NO, you miss the point....
"On Monday, researchers from anti-malware firm Malwarebytes said a new malicious installer is exploiting the vulnerability to surreptitiously infect Macs with several types of adware including VSearch, a variant of the Genieo package, and the MacKeeper junkware. Malwarebytes researcher Adam Thomas stumbled on the exploit after finding the installer
modified the sudoers configuration file."
The installer itself has been granted privileges by the operator to install the application to all users. It cannot install itself directly from the browser. It has to be downloaded (and potentially auto-opened) for installation. It either has to be installed maliciously into an application (which is unlikely to be a signed developer).
Subsequent to that installation of the malicious malware, that user that installed the application has been given effective root access WITHOUT requiring passwords on subsequent actions. But until that file is modified, that user does not have sufficient rights, nor do any 3rd party applications have sufficient rights to make changes to that file without user intervention.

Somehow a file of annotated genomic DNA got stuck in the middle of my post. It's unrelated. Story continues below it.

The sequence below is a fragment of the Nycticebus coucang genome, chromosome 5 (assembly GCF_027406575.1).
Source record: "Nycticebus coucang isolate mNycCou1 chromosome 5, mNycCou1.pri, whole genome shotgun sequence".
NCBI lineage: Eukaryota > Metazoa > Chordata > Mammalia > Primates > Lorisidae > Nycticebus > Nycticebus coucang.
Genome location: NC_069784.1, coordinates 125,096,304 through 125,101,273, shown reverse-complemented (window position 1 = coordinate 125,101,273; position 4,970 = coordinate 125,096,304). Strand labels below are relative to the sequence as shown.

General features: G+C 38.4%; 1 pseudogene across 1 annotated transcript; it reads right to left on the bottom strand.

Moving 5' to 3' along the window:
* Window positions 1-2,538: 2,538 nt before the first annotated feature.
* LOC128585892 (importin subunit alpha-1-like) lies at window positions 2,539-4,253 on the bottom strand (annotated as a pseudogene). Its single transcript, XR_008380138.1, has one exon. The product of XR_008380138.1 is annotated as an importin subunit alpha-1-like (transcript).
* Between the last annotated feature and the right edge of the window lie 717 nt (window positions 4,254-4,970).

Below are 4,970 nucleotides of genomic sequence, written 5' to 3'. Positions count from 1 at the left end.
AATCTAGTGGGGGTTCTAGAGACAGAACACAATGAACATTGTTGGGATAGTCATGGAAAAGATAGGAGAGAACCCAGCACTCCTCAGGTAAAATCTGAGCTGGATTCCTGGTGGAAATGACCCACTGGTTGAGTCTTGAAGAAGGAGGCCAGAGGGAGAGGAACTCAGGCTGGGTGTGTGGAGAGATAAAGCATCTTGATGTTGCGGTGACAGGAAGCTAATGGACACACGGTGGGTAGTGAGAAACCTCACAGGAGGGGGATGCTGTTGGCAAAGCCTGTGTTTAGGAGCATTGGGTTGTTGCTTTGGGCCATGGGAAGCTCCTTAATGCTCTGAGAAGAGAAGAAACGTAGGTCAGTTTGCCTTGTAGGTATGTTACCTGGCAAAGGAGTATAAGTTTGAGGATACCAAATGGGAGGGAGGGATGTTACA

The vulnerability is that the installer can make changes to the
/etc/sudoers file during installation by use of the DYND_PRINT_TO_FILE.
It is highly unlikely an application that is from a certified/signed developer is going to contain malware in the installer -- possible but not likely. This means social engineering to get the user to download unsigned applications - then go into security settings and allow that installer an exception to start the installation.
Read the code that is being executed by the installer